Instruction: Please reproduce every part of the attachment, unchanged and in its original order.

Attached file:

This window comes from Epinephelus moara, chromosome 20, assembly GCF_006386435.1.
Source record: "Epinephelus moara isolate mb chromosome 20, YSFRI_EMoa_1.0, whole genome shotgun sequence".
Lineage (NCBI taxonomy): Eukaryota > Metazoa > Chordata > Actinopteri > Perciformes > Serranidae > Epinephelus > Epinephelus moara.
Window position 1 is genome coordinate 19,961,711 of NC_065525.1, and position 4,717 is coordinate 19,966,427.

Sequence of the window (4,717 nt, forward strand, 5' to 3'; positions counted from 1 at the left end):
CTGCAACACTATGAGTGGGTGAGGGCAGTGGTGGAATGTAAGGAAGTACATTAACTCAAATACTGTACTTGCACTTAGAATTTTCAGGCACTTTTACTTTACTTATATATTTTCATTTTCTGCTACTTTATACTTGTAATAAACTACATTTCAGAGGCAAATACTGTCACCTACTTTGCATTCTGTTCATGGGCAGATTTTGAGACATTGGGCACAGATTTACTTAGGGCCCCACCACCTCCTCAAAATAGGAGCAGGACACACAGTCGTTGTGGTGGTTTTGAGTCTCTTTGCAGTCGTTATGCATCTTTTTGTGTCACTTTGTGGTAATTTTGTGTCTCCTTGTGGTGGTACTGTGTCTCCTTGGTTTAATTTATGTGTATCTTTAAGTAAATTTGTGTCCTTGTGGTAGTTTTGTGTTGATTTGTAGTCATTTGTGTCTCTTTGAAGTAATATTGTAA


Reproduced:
This window comes from Epinephelus moara, chromosome 20, assembly GCF_006386435.1.
Source record: "Epinephelus moara isolate mb chromosome 20, YSFRI_EMoa_1.0, whole genome shotgun sequence".
Lineage (NCBI taxonomy): Eukaryota > Metazoa > Chordata > Actinopteri > Perciformes > Serranidae > Epinephelus > Epinephelus moara.
Window position 1 is genome coordinate 19,961,711 of NC_065525.1, and position 4,717 is coordinate 19,966,427.

Sequence of the window (4,717 nt, forward strand, 5' to 3'; positions counted from 1 at the left end):
CTGCAACACTATGAGTGGGTGAGGGCAGTGGTGGAATGTAAGGAAGTACATTAACTCAAATACTGTACTTGCACTTAGAATTTTCAGGCACTTTTACTTTACTTATATATTTTCATTTTCTGCTACTTTATACTTGTAATAAACTACATTTCAGAGGCAAATACTGTCACCTACTTTGCATTCTGTTCATGGGCAGATTTTGAGACATTGGGCACAGATTTACTTAGGGCCCCACCACCTCCTCAAAATAGGAGCAGGACACACAGTCGTTGTGGTGGTTTTGAGTCTCTTTGCAGTCGTTATGCATCTTTTTGTGTCACTTTGTGGTAATTTTGTGTCTCCTTGTGGTGGTACTGTGTCTCCTTGGTTTAATTTATGTGTATCTTTAAGTAAATTTGTGTCCTTGTGGTAGTTTTGTGTTGATTTGTAGTCATTTGTGTCTCTTTGAAGTAATATTGTAA